Transparency International is releasing a new report that highlights several transparency and accountability flaws that could hinder the International Maritime Organization (IMO)'s ability to deliver on its own climate goals in reducing carbon emissions.
The report entitled, “Governance at the International Maritime Organisation
: The Case for Reform,” outlines several key policy issues and recommendations that the IMO, the United Nation’s leading shipping agency, must address in order to meet international standards for transparency, accountability, and integrity.
These changes are essential if the IMO is going to honour its environmental and climate mandates and reach a reduction of greenhouse gas emissions
of at least 50 per cent by 2050.
“In order for the IMO to meet its ambitious goals to reduce shipping emissions, several things need to change,” said Rueben Lifuka, vice chair of Transparency International.
Rueben added: “Our biggest recommendation is to transform the IMO’s accountability policies, which are currently hindering policymaking and leaving the agency susceptible to private influence. While the IMO’s initial strategy adopted in April is a big step forward for the international shipping sector, more must be done to ensure the agency meets its targets.”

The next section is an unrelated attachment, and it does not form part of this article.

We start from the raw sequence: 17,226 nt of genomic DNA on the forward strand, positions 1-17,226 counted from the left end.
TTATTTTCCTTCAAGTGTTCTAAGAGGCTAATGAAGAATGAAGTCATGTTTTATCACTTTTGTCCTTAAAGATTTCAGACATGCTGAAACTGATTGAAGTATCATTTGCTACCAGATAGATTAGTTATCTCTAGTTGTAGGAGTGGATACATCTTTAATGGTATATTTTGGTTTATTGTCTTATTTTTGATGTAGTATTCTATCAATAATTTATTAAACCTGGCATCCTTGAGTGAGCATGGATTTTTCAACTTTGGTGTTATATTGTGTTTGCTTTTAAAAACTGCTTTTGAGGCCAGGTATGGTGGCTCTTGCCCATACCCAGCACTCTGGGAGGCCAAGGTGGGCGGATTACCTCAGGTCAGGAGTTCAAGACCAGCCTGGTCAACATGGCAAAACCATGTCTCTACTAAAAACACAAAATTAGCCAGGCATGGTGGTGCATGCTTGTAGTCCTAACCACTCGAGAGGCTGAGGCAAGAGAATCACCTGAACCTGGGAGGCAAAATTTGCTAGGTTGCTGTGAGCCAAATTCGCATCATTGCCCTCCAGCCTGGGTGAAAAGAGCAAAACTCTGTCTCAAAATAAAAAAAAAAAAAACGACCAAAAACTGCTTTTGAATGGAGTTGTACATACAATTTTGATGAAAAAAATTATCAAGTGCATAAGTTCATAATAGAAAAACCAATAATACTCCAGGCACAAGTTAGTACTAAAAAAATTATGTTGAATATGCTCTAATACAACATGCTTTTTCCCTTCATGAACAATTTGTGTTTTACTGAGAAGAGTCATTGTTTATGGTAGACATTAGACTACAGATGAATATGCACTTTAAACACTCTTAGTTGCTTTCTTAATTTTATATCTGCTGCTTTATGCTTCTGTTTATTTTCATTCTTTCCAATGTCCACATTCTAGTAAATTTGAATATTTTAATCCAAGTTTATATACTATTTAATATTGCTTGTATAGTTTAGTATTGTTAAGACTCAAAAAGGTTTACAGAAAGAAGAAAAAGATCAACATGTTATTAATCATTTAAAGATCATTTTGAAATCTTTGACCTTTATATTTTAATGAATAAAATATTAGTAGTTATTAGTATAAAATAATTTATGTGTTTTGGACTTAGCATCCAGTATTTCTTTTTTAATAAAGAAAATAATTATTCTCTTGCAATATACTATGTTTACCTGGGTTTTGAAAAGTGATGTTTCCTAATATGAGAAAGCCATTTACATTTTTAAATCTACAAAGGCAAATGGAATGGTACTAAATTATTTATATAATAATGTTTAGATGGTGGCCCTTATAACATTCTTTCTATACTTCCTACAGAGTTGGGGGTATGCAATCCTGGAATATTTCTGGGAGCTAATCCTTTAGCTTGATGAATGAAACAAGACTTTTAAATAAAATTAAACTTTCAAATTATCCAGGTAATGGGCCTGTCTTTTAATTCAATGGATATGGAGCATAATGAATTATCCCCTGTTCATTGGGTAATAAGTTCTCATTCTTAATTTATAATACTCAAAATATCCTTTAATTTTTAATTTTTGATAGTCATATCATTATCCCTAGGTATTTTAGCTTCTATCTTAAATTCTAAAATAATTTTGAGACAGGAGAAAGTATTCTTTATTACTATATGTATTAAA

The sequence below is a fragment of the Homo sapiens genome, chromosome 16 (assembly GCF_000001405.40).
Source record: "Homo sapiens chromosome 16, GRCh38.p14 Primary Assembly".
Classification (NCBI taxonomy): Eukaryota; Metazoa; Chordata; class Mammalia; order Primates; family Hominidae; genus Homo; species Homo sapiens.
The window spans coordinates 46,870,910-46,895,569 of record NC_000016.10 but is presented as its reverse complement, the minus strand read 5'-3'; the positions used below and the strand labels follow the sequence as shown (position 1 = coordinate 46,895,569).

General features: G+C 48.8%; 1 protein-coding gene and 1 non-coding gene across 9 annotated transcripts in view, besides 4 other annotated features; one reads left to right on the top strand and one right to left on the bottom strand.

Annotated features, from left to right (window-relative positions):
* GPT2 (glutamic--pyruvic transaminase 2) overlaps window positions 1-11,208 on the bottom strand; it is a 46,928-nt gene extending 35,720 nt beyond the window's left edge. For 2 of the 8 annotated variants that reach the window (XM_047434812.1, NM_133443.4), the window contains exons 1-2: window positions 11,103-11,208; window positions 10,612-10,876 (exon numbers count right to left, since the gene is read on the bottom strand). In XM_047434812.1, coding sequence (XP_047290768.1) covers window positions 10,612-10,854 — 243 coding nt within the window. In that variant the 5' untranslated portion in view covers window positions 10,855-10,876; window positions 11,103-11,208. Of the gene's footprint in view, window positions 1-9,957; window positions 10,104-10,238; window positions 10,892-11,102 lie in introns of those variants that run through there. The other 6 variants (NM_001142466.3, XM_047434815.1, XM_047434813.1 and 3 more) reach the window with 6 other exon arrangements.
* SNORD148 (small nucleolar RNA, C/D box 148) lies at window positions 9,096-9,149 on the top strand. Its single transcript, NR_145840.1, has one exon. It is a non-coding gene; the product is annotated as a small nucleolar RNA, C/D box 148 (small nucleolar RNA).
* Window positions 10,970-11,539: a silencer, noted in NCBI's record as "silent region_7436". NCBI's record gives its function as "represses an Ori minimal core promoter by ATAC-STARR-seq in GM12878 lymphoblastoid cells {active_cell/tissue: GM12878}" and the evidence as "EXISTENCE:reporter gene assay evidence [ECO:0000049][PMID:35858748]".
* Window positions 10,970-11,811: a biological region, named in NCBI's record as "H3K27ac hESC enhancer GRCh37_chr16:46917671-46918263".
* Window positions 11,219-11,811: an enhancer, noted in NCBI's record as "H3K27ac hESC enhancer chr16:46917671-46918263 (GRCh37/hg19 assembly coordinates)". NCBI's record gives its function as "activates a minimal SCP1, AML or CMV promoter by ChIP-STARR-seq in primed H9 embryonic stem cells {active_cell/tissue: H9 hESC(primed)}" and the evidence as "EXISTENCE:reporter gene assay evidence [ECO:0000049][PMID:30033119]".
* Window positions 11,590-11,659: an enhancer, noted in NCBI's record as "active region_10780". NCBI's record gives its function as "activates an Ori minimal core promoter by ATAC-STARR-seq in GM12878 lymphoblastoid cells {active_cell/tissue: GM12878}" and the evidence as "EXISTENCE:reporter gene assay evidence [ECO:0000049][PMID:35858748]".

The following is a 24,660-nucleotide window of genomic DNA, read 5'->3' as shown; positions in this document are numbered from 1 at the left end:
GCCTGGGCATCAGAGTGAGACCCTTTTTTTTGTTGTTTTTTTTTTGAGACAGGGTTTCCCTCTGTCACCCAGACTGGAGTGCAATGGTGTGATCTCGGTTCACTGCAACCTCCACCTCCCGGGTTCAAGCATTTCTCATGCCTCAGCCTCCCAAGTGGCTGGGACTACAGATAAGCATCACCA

Currently, if left unchecked, shipping emissions could grow from approximately 2.5 per cent to 17 per cent by 2050. However, to limit the rise in global temperatures by one-and-a-half-degree, as outlined in the Paris Agreement, some research suggests this number must actually reach zero by 2050. As the principal international body tackling shipping issues, the IMO has a significant role to play in curbing emissions.
However, in its current set-up, the IMO is at risk of severely under-delivering on its targets. The report finds several specific flaws in the IMO governance structure, including a disproportionate influence of private industry over the IMO and an unequal influence of certain Member States in the policymaking process. In addition, the agency suffers from an increase in privately-operated registries in states that serve as tax havens and a lack of delegate accountability.
Following the release of Transparency International’s preliminary report findings in April 2018, some Member States have since raised similar concerns, however, the IMO has yet to commit to any concrete reforms.